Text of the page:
Some friends of mine at the Monadnock Lodging Association were the ones who first suggested that I start a blog. I've got to admit, it is a lot of fun. This morning I drove out to Stuart and John's Sugar House in Westmoreland, to follow up on the maple syrup question. After speaking with John (yes, the John), I was able to get some answers.
As you can see by the steam, they are already boiling down sap. This year's syrup is on sale at the restaurant, which was packed. They began production last week, the earliest start in memory. So far, the sap has really been flowing and is of very high quality (he described it as "light" and "delicate tasting"). As the season progresses, the quality tends to deteriorate.
They have a large facility, and it looks clean and new. There are copper pipes on the ceiling that bring in the sap from outside. It collects in a vat, where it is fed down into the pot (in the picture below). That's Stuart off to the right.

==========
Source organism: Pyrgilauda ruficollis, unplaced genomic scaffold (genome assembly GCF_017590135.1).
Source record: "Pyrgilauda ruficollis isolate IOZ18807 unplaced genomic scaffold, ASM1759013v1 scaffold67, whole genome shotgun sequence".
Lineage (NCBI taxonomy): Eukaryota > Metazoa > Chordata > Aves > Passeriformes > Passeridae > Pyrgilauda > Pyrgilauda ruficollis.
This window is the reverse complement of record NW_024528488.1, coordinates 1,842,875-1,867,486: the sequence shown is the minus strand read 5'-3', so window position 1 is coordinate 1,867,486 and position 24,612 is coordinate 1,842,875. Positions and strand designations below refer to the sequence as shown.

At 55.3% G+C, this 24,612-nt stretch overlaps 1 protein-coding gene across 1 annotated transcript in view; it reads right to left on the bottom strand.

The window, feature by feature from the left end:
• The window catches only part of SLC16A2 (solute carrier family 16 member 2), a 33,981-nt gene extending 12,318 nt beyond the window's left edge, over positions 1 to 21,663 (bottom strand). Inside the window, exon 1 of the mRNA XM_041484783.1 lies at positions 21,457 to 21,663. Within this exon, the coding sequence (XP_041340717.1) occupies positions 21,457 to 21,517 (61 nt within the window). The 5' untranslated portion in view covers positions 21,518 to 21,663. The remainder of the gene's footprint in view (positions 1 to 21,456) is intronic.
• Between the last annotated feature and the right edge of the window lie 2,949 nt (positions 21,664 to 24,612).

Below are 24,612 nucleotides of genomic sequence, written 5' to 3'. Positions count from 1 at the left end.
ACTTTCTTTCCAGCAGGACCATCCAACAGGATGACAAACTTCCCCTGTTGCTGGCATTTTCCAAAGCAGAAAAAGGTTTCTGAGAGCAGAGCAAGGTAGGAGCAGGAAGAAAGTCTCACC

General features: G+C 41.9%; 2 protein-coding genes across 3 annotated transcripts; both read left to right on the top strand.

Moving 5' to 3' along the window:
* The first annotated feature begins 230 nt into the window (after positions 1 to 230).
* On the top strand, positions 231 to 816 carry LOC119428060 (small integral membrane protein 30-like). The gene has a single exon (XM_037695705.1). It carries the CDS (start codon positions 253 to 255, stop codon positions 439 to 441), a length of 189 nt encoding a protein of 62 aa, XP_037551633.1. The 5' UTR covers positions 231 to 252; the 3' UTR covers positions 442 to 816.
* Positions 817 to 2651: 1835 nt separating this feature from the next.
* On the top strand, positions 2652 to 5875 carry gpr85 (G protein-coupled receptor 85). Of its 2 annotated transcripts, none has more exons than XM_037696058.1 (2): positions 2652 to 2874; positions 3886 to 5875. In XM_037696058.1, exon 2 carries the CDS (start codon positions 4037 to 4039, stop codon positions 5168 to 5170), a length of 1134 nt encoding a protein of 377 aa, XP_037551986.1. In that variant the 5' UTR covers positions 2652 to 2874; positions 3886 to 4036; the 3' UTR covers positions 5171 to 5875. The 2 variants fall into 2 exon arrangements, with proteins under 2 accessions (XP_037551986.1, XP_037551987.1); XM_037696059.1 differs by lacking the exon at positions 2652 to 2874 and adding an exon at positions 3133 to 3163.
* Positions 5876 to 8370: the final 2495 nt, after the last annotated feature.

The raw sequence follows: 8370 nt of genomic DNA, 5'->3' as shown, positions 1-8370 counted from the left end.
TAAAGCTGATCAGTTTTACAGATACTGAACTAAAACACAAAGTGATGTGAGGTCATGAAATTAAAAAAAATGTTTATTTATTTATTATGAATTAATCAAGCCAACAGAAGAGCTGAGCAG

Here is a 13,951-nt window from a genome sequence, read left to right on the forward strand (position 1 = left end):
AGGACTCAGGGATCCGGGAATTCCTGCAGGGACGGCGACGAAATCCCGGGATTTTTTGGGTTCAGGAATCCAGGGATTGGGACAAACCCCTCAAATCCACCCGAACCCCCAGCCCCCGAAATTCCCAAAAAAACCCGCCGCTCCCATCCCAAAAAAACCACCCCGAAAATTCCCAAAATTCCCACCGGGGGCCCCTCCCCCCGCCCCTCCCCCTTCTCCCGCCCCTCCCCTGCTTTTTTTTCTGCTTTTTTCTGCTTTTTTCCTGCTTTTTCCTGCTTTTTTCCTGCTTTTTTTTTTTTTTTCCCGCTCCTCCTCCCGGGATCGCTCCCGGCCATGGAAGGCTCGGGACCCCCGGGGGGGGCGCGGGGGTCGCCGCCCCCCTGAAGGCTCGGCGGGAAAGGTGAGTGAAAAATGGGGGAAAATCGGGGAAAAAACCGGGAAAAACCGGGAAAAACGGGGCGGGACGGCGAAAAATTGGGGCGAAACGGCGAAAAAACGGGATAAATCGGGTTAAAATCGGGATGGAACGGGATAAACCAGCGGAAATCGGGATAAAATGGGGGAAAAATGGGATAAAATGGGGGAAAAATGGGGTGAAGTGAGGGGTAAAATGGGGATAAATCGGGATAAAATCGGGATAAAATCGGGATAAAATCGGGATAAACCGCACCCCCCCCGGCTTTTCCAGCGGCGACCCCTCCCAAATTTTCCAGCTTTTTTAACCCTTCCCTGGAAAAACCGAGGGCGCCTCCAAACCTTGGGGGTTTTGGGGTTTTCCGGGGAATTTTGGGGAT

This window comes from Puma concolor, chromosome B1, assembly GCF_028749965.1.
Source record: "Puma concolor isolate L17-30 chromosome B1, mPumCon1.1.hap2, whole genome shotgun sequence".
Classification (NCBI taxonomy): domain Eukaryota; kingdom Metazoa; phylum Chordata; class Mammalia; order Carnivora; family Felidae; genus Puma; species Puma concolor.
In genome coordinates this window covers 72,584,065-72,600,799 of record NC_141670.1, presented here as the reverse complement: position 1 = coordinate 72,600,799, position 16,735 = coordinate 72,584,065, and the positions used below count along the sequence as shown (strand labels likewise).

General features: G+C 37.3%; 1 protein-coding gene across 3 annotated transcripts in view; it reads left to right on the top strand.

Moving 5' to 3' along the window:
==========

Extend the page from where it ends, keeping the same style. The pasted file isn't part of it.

According to the New Hampshire Maple Producers Association, the industry produces $5 million in revenue and 90,000 gallons of syrup (on average statewide). Both John and the NHMPA agreed that last year was "the best season on record". In 2011, Stuart and John's boiled down 120,000 gallons of sap into 3,000 gallons of syrup. This year, John has low expectations. He doesn't forsee the cold nights necessary for sustained production. He'll be happy with a mediocre season. You know what that means. Buy maple futures now to lock in low prices.